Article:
The Computer Weekly Developer Network gets high-brow on low-code and no-code (LC/NC) technologies in an analysis series designed to uncover some of the nuances and particularities of this approach to software application development.
Looking at the core mechanics of the applications, suites, platforms and services in this space, we seek to understand not just how apps are being built this way, but also… what shape, form, function and status these apps exist as… and what the implications are for enterprise software built this way, once it exists in live production environments.
This post is written by Tim Van Ash, SVP Products and Technology at AutoRabit – a company known for its suite of products for DevOps for organizations to automate their CI/CD process for cloud-based development platforms.
Van Ash writes as follows…
The world of low-code no-code development has grown in popularity because it opens the world of software development up to everybody. Before ‘Clicks Not Code’ became a well-known phrase, developers had to learn entire languages to produce updates and applications.
The benefits of a low-code no-code environment are very attractive, but they are a bit of a mirage when we start looking to the future.
Instituting a DevOps mentality – along with automated DevOps tools – is a popular way to maximise returns from a development pipeline. Combining the efforts of development teams with operations teams streamlines many processes, reduces waste, and leads to strong products produced faster.
However, another byproduct of pushing your low-code no-code environment further is the increased complexity of the environment as a whole.
Inevitable growth in complexity
Low-code no-code doesn’t stay simple for long. The next stage for every low-code no-code environment will be closer to a traditional dev environment… and this brings along its own challenges.
Every customisation, function and linked object or field will result in metadata. The implications of an increased amount of metadata show themselves as challenges when managing changes.
Teams grow. The expectations of a DevOps team expand. This inevitably comes together in the form of complex business practices, which are reflected in the complexity of the environment itself.
Metadata is everything
We mentioned how metadata plays a role in making a low-code no-code environment more complex.
Operating within a low-code no-code environment seems simple at first, but the introduction of new permissions, settings, or objects will create metadata. This pool of metadata continues to grow exponentially with each new setting, object, or field. The connections between these factors become more entangled, leading to wide-ranging and unforeseen effects from simple mistakes.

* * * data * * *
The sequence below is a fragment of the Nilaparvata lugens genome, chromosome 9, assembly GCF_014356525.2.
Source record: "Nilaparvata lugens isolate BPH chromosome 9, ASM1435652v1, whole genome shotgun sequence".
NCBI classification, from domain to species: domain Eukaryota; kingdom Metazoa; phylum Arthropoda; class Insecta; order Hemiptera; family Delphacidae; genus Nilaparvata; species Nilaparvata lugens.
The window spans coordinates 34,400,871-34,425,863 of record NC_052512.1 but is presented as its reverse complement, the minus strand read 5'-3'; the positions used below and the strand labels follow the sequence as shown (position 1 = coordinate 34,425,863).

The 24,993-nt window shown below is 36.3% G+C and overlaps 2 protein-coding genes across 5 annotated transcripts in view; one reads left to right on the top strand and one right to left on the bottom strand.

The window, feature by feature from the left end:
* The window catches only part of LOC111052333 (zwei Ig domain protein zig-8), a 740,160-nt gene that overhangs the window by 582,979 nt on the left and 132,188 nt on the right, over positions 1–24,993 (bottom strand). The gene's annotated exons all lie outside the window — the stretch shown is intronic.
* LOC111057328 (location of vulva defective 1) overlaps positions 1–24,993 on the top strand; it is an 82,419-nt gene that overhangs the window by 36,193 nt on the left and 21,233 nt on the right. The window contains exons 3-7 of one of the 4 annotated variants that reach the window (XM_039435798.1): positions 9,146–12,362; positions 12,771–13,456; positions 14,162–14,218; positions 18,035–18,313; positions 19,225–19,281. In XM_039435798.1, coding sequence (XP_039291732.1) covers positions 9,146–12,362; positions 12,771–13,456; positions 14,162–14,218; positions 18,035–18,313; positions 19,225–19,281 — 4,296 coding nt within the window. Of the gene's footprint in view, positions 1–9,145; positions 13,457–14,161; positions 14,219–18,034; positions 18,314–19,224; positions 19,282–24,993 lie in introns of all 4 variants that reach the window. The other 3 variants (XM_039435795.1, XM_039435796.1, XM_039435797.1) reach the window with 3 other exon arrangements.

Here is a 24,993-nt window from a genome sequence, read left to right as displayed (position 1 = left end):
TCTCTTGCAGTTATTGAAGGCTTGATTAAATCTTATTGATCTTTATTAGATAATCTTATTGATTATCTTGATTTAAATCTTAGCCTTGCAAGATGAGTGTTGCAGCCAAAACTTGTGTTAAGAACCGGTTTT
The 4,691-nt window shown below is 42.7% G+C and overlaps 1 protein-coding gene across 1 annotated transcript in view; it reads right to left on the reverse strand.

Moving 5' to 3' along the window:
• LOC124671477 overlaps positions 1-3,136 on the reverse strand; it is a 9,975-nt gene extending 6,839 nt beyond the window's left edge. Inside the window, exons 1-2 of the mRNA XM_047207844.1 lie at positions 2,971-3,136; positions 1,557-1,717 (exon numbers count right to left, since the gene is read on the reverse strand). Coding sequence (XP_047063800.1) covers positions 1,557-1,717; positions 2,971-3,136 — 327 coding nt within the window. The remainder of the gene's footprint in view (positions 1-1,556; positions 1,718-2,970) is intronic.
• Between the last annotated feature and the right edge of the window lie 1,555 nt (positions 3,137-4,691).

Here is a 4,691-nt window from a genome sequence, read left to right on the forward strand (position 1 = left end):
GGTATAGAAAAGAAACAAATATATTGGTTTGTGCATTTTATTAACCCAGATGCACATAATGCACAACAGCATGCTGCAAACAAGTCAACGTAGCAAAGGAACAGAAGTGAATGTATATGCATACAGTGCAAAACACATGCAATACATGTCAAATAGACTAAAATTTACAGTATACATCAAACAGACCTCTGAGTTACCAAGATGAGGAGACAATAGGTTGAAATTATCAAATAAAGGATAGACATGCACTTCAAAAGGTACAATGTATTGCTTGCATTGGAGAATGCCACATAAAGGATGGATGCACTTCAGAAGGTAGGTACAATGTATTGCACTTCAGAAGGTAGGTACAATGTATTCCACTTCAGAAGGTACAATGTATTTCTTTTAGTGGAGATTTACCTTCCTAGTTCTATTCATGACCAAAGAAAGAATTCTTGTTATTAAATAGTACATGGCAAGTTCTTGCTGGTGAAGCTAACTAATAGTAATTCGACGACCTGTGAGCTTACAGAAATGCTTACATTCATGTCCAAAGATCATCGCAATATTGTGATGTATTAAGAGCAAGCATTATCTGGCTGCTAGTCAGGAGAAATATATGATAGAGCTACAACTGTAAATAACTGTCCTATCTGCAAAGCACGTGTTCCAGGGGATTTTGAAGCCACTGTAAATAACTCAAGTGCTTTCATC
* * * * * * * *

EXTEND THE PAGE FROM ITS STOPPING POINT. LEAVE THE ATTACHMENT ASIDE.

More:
Understanding this inevitable growth in complexity can help DevOps teams control their environment from the start, instead of being surprised by the intricate webs of relationships when changes are introduced later on.
The implications of increased complexity in low-code no-code developing go beyond the need for a deeper level of familiarity with dev environments. Speed and performance will also degrade over time.
The development org becomes larger – and with this increase in size comes complexity.
Technical debt builds up over time. Shortcuts only put issues off for another time. This will contribute to the overall complexity of your low-code no-code environment and will need to be addressed before it gets out of hand.
Eliminating out-of-date metadata and archiving unused data helps to manage technical debt. Reducing the amount of technical debt in your dev environment will reduce bugs and errors, improve the experience for the end user, and even help support data security.
Scalable solution insistence
The next phase for low-code no-code development environments is an increase in complexity. Many begin with a low-code no-code approach but need to pivot in order to keep up with emerging trends. The good news is there are numerous automated tools that can help DevOps teams grow along with their dev pipelines.
Static code analysis, CI/CD and data backups are essential aspects of properly supporting your DevOps team as their environment grows more complex.
The world of software development is anything but static. The most successful companies will be the ones that are able to keep up with emerging changes and adjust their approach – even if that means leaving low code/no code processes behind.